CCNY joins $177 million NASA mission to study thunderstorms in the tropics

The City College of New York’s latest NASA collaboration is a $177 million earth science mission to study the behavior of tropical storms and thunderstorms, including their impact on weather and climate models. The mission will be a collection of three SmallSats flying in tight coordination, called Investigation of Convective Updrafts (INCUS), and scheduled for launching in 2027 as part of NASA’s Earth Venture Program. CCNY atmospheric scientist Z. Johnny Luo helped develop the concept.

“The novelty of the INCUS mission is that it will provide the first global observation and investigation of the vertical transport of water by convective storm systems, one of the most influential, yet unmeasured process of the Earth's atmospheric system,” said Luo, professor of Earth and Atmospheric Sciences. “This will be achieved through a unique measurement strategy using three identical cloud radars flying in close formation being separated by only a few minutes.”

Luo’s 2014 publication, “Convective vertical velocity and cloud internal vertical structure: An A-Train perspective,” among others, demonstrated the feasibility of this new measurement strategy.

Although the launch date is six years away, the project begins in March 2022 with the construction of the three miniature satellites. Between 2022 and 2027, Luo and his co-project leaders will use simulations to develop prototypical “products” or geophysical variables such as storm mass flux and storm intensity.

“As a co-leader, I will be in charge of developing satellite data products to measure convective mass flux and convective cloud life stage - two key products of the mission,” explained Luo. “Eventually, these novel measurements will help improve global climate modeling, which will lead to more accurate prediction of future climate change and extreme weather events such as Hurricane Sandy.”

Most of the Colorado State University-led project’s $177-million budget will go to developing the hardware, including the three satellites. But approximately, $1 million will come to CCNY for Luo and his team, comprising a post-doc and two graduate students that he will recruit, to develop the satellite data products.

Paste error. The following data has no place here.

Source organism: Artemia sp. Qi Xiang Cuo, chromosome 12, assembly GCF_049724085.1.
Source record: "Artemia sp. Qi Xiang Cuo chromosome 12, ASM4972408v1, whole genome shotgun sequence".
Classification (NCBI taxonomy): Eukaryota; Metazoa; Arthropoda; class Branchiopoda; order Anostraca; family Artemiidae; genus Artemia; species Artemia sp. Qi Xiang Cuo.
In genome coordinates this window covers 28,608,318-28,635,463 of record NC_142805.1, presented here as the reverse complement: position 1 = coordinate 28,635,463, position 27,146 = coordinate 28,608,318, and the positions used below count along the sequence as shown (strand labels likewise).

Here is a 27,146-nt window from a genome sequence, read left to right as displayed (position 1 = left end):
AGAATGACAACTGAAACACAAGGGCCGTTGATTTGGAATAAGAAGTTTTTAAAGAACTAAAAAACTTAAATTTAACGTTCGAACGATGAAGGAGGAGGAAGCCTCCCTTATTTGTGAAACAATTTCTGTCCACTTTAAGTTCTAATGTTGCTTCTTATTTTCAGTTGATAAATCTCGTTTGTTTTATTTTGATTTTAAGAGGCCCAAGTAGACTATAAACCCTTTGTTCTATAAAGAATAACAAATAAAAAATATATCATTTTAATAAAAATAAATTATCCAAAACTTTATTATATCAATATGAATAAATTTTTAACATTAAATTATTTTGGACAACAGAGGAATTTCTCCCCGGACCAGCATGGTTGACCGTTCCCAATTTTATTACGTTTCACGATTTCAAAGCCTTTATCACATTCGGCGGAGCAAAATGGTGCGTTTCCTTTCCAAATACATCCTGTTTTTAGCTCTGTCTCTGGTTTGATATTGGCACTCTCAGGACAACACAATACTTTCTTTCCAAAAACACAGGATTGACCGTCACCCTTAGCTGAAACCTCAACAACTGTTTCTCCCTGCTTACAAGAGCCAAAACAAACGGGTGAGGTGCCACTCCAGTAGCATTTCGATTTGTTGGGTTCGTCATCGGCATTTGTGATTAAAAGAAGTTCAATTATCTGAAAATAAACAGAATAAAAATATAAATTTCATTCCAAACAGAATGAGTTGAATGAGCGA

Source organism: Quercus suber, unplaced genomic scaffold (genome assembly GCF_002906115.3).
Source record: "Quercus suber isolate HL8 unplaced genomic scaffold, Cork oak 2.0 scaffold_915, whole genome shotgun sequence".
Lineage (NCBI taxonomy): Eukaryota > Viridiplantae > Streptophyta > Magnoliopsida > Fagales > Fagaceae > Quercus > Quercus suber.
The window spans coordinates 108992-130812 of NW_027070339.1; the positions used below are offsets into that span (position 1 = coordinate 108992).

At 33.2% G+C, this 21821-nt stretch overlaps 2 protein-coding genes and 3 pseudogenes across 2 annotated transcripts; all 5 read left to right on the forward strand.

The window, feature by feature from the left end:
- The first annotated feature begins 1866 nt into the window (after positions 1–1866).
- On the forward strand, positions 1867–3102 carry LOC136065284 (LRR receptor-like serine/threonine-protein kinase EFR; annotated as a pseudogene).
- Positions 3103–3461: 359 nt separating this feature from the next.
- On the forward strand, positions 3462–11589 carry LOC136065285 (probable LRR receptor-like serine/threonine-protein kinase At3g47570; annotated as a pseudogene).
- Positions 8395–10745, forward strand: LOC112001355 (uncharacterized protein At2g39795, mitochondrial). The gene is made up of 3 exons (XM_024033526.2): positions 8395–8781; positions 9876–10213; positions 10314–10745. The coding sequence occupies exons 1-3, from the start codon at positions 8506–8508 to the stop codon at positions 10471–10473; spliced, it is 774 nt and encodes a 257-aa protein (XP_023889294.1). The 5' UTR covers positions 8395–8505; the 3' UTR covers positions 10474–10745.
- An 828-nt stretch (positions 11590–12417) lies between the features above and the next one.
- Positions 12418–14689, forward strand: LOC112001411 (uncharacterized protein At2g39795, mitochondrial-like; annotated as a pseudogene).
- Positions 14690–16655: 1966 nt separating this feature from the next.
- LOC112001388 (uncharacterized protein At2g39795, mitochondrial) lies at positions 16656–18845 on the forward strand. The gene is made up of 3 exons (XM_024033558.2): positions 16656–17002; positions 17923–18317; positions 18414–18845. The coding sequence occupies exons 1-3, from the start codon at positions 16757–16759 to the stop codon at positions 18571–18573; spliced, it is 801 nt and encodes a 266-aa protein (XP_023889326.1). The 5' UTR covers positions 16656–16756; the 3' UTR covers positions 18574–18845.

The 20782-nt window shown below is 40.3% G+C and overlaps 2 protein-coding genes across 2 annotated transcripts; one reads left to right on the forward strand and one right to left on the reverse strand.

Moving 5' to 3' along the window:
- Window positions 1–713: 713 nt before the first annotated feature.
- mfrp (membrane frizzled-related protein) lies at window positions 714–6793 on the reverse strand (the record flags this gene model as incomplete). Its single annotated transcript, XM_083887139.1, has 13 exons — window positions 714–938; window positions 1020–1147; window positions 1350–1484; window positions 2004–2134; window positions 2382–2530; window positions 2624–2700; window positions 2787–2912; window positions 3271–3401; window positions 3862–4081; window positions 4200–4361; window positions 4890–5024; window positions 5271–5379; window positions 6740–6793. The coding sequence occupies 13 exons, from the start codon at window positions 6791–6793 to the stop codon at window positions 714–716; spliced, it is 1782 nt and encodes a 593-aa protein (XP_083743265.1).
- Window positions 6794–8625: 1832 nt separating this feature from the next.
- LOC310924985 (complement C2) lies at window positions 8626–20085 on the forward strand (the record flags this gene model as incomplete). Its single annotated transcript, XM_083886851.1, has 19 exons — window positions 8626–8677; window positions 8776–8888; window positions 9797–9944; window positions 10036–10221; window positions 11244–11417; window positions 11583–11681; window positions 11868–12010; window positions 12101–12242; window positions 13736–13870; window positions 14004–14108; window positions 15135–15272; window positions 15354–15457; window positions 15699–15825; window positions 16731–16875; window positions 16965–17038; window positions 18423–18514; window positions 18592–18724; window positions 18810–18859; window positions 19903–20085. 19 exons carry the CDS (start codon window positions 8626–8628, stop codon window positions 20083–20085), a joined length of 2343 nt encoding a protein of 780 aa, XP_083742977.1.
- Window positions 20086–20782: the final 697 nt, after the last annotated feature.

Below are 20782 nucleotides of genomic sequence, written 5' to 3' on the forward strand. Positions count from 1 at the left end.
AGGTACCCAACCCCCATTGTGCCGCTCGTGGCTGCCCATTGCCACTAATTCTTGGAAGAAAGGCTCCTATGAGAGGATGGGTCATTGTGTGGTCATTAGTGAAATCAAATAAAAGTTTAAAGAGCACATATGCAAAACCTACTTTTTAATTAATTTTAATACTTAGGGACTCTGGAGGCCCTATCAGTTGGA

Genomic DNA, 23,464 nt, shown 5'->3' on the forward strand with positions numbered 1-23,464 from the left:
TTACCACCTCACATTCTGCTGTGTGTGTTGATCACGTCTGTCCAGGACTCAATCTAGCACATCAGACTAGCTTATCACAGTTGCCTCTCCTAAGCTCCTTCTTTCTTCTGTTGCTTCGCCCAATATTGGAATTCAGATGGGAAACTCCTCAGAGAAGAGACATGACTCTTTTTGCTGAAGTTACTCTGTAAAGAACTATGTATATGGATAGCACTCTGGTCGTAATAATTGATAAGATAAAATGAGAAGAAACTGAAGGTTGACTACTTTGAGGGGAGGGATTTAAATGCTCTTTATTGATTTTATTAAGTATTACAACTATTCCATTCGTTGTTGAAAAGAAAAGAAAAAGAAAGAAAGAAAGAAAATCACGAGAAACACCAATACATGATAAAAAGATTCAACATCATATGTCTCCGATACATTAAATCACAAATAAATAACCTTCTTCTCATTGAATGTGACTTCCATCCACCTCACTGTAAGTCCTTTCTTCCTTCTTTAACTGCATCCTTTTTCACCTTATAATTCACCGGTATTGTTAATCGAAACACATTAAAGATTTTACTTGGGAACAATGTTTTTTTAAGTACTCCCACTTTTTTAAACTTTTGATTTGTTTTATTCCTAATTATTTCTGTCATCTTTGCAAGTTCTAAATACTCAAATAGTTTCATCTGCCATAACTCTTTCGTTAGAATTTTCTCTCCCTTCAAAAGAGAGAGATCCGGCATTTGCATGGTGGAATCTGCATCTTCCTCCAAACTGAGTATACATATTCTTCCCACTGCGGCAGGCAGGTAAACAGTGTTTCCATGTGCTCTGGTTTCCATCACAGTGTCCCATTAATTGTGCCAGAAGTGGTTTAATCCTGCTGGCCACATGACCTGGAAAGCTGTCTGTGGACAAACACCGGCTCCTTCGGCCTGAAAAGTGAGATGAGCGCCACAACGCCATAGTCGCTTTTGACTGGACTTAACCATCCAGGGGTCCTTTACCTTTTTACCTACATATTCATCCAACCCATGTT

Stony Brook University and Texas A&M are the other university partners involved in the project.

This is the latest CCNY-NASA partnership. In 2013, Luo served as one of 12 lead scientists on the NASA airborne mission SEAC4RS to study how convective clouds help process and transport air pollutants, including those from wildfires. In 2015, Luo and his peers received the NASA Group Achievement Award for their work. And in 2019 CCNY was the recipient of a $3 million NASA grant to develop advanced batteries for robotic spacecraft that will undertake deep space missions.

About the City College of New York
Since 1847, The City College of New York has provided a high-quality and affordable education to generations of New Yorkers in a wide variety of disciplines. CCNY embraces its position at the forefront of social change. It is ranked #1 by the Harvard-based Opportunity Insights out of 369 selective public colleges in the United States on the overall mobility index. This measure reflects both access and outcomes, representing the likelihood that a student at CCNY can move up two or more income quintiles. In addition, the Center for World University Rankings places CCNY in the top 1.8% of universities worldwide in terms of academic excellence. Labor analytics firm Emsi puts at $1.9 billion CCNY’s annual economic impact on the regional economy (5 boroughs and 5 adjacent counties) and quantifies the “for dollar” return on investment to students, taxpayers and society. At City College, more than 16,000 students pursue undergraduate and graduate degrees in eight schools and divisions, driven by significant funded research, creativity and scholarship. CCNY is as diverse, dynamic and visionary as New York City itself. View CCNY Media Kit.


Jay Mwamba
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